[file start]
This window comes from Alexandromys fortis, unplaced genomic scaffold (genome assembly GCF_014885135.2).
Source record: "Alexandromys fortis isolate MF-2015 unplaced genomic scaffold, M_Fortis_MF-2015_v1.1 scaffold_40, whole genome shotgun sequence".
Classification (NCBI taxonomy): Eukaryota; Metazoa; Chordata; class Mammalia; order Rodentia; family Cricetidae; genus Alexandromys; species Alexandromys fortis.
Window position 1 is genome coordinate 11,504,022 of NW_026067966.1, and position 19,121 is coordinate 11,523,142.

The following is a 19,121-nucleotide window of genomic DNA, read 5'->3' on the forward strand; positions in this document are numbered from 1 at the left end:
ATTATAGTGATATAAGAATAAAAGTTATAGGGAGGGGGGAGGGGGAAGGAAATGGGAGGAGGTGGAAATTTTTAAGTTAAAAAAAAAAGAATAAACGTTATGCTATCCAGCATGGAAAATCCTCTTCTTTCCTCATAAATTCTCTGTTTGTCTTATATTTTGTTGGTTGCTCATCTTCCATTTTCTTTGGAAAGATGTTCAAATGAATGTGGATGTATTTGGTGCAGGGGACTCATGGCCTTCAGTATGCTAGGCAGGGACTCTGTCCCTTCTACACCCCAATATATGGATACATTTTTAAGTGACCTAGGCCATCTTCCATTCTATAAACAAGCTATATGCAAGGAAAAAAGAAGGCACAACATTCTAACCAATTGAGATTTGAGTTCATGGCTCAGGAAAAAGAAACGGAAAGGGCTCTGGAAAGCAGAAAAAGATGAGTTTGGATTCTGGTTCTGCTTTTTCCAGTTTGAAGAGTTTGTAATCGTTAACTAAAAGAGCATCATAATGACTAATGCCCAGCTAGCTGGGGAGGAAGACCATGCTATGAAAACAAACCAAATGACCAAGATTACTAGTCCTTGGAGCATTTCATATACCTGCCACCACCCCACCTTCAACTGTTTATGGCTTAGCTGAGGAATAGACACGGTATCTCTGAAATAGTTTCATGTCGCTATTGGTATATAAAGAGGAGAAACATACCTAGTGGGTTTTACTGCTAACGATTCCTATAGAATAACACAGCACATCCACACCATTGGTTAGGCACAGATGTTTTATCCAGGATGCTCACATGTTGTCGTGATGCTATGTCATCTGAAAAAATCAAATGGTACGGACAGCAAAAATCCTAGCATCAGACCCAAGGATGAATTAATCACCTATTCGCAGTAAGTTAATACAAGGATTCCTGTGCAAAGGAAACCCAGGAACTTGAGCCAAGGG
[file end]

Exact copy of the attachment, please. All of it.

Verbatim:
This window comes from Alexandromys fortis, unplaced genomic scaffold (genome assembly GCF_014885135.2).
Source record: "Alexandromys fortis isolate MF-2015 unplaced genomic scaffold, M_Fortis_MF-2015_v1.1 scaffold_40, whole genome shotgun sequence".
Classification (NCBI taxonomy): Eukaryota; Metazoa; Chordata; class Mammalia; order Rodentia; family Cricetidae; genus Alexandromys; species Alexandromys fortis.
Window position 1 is genome coordinate 11,504,022 of NW_026067966.1, and position 19,121 is coordinate 11,523,142.

The following is a 19,121-nucleotide window of genomic DNA, read 5'->3' on the forward strand; positions in this document are numbered from 1 at the left end:
ATTATAGTGATATAAGAATAAAAGTTATAGGGAGGGGGGAGGGGGAAGGAAATGGGAGGAGGTGGAAATTTTTAAGTTAAAAAAAAAAGAATAAACGTTATGCTATCCAGCATGGAAAATCCTCTTCTTTCCTCATAAATTCTCTGTTTGTCTTATATTTTGTTGGTTGCTCATCTTCCATTTTCTTTGGAAAGATGTTCAAATGAATGTGGATGTATTTGGTGCAGGGGACTCATGGCCTTCAGTATGCTAGGCAGGGACTCTGTCCCTTCTACACCCCAATATATGGATACATTTTTAAGTGACCTAGGCCATCTTCCATTCTATAAACAAGCTATATGCAAGGAAAAAAGAAGGCACAACATTCTAACCAATTGAGATTTGAGTTCATGGCTCAGGAAAAAGAAACGGAAAGGGCTCTGGAAAGCAGAAAAAGATGAGTTTGGATTCTGGTTCTGCTTTTTCCAGTTTGAAGAGTTTGTAATCGTTAACTAAAAGAGCATCATAATGACTAATGCCCAGCTAGCTGGGGAGGAAGACCATGCTATGAAAACAAACCAAATGACCAAGATTACTAGTCCTTGGAGCATTTCATATACCTGCCACCACCCCACCTTCAACTGTTTATGGCTTAGCTGAGGAATAGACACGGTATCTCTGAAATAGTTTCATGTCGCTATTGGTATATAAAGAGGAGAAACATACCTAGTGGGTTTTACTGCTAACGATTCCTATAGAATAACACAGCACATCCACACCATTGGTTAGGCACAGATGTTTTATCCAGGATGCTCACATGTTGTCGTGATGCTATGTCATCTGAAAAAATCAAATGGTACGGACAGCAAAAATCCTAGCATCAGACCCAAGGATGAATTAATCACCTATTCGCAGTAAGTTAATACAAGGATTCCTGTGCAAAGGAAACCCAGGAACTTGAGCCAAGGG